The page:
We seek to worship God and proclaim Jesus Christ’s love through our traditions, our diversity and inclusiveness, our individual and collective ministries, and the world’s communities.

We strive to continue the Gospel’s call to love others as God first loved us.

St. Peter’s Episcopal Church – Poolesville, MD
St. Peter’s, Poolesville is a vibrant and growing congregation in the middle of the Montgomery County Agricultural Preserve. Being situated in Poolesville, we enjoy the quiet and beauty of these lands, while remaining a part of the energy and vitality of the Washington metropolitan region. Founded in 1792, as St. Peter’s looks back on a long and fruitful history, we find ourselves eager to see what God has in store for the future. St. Peter’s is a warm and gracious community whose reach stretches beyond our church walls. We are not only a house of prayer but a de facto community center for our small town. A busy hub of activity, Boy Scouts, Lion’s Club, Rummage Ladies and preschoolers can be found scattered throughout the building on any given weekday. Our worship style can best be described as eclectic and ranges from traditional Rite 1 Eucharist to an interactive intergenerational service affectionately known as Waffle Church. Throughout it all, we strive to bear a faithful prophetic witness to this little corner of Montgomery county. Our members are a delightful mix of folks from diverse backgrounds. Some of us have been in this area for generations while others are new to the area, coming from all over the world. We have farmers, artists, educators, professionals, stay-at-home parents and more. What we all have in common is our love of Jesus and a desire to fulfill the mission and ministry he left the Church; to make God’s love known. Whether you are just beginning an exploration of faith or are further along the path, we are an open and affirming Church where all are welcome.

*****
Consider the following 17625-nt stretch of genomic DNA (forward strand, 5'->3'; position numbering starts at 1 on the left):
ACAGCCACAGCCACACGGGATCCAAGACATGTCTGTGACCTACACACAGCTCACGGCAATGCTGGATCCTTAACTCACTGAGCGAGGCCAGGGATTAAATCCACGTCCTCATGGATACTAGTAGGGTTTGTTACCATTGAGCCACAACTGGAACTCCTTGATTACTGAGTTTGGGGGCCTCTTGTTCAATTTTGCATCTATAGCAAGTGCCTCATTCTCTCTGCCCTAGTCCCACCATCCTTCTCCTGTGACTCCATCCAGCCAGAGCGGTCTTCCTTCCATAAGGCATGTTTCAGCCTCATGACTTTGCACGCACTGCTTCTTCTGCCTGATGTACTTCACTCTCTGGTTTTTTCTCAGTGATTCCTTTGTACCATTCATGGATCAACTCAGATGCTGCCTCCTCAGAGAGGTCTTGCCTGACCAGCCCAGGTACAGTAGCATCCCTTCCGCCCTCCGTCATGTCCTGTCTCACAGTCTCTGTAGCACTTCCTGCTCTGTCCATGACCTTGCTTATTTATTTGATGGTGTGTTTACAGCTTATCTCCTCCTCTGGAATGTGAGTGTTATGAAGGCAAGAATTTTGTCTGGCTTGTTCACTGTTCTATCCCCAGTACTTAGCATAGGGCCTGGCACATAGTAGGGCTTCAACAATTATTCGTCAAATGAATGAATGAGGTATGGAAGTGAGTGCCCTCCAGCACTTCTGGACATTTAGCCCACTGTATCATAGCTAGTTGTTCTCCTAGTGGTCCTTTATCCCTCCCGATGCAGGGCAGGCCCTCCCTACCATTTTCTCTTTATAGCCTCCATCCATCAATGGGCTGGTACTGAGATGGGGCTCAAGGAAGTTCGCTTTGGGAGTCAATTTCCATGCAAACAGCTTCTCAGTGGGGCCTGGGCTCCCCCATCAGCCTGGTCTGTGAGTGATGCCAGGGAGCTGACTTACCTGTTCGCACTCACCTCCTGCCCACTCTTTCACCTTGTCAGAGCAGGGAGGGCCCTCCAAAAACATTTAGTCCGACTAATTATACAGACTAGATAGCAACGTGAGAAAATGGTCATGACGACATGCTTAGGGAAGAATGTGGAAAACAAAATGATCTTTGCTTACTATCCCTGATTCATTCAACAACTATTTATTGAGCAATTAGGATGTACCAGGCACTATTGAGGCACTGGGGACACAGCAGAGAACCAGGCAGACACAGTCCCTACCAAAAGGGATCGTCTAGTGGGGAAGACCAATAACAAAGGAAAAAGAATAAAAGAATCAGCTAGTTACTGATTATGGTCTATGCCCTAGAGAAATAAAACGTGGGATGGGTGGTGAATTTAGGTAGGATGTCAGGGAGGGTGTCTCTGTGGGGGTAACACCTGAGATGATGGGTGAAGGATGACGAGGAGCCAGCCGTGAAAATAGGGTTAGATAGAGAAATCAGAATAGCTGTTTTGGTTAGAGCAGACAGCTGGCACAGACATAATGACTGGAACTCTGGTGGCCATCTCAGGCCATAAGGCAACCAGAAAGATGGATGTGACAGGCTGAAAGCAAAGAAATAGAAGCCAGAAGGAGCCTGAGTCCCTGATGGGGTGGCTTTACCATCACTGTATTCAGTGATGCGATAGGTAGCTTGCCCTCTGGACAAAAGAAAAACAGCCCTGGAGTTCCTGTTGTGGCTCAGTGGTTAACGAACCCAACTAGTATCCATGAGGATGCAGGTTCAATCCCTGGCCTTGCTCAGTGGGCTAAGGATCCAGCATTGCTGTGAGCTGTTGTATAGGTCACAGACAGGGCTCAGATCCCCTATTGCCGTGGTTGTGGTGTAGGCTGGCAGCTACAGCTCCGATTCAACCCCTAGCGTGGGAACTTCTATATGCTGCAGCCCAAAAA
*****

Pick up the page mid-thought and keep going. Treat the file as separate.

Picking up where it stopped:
Parish Website Design and Hosting Program

Parish Website Design and Hosting Program

In the wake of a two-year pandemic, there can no longer be any doubt that a parish’s website serves as the digital “front door” of a congregation. Or that an effectively designed and well-positioned website is essential for welcoming and connecting both parishioners and visitors to a parish’s mission and ministry.

To better position our congregations in this digital world, we’ve partnered with Worship Times – the team that helped to redesign the diocesan website – to bring a new cost-effective, secure, and robust web design and hosting solution to parishes in the Diocese of Washington.

This new design and hosting solution for congregations offers a number of benefits, including:

  • An initial parish website audit to assess needs
  • Website design and set-up
  • Website hosting
  • Easy to use content management system for handling parish news, events, service times, online forms and more
  • Rapid support response from the Worship Times team
  • Improved search engine optimization (so folks can find you more easily)